Edgy YA Contemporary Fiction
Talia Grace Vanderbilt is the strange girl at school, the one all the lids call ‘emo’. She’s not. She’s just hiding a home life where her every move is controlled by her father, immigration lawyer Gerard Vanderbilt, and where there consequences for not meeting expectations. She is responsible for caring for her younger brother, Jesse, as their mother is dead.
The whole book is written in first person, from Talia’s point of view. This means we don’t always get to see or understand the motivations of some of the other characters, like Jesse, Lagan and Gerard. What we do see is filtered through Talia’s understanding, and while she is an intelligent high school senior, her insular upbringing means she is naïve in some respects.
Logan is an equally interesting character. He goes out of his way to befriend Talia, allowing the relationship to develop slowly and almost entirely on her terms. Logan sticks by her, and it’s only late in the book when we begin to get an idea of why.
Gerard, Talia’s father, is an equally interesting character, although in totally the opposite respect. He is, without a doubt, one of the most chilling antagonists I’ve come across is fiction. His entire life is a secret from his family, so we find out very little about him. But what we are shown gives the plot a string of tension that kept me turning the page, even though I was afraid to find out what might be coming. It’s outstanding writing, both compelling and repulsive.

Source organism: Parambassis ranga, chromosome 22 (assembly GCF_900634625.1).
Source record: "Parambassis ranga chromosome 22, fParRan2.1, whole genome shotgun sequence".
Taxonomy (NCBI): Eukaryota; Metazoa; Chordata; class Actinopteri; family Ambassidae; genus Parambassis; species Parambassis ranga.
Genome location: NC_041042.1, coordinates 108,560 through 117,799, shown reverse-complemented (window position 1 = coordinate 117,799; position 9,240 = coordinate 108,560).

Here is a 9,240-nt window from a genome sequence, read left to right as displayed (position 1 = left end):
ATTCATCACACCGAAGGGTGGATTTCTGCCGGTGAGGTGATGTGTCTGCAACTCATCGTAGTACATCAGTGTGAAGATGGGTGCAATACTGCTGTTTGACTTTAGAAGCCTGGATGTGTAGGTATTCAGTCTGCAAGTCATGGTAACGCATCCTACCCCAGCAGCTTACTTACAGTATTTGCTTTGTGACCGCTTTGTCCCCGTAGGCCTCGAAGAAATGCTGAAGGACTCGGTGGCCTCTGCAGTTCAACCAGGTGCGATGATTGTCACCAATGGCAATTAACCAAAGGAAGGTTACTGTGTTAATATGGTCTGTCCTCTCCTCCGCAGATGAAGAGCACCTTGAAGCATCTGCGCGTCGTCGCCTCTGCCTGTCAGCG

I was particularly impressed by the way backstory was handled. A lot of writers don’t understand the need to layer it through the story. Swimming Through Clouds dropped hints, so that when when we finally found out about a particular incident from Talia’s past, we wanted to know the details. The author also managed to write some of these scenes so the reader ends up understanding the incident better then Talia does, which is impressive.
This is the first book in a series, and while it had a sense of closure in itself, there were several unanswered questions as well, leaving plenty to cover in the sequel. Swimming Through Clouds isn’t a Christian novel per se, in that God, Jesus and Christianity aren’t mentioned. However, a Christian reader will find Jesus in the story.
Recommended for fans of gritty YA fiction and authors such as Trudy Adams and Michelle Dennis Evans. Thanks to the author for providing a free ebook for review. You can find out more about Rajdeep Paulus at her website.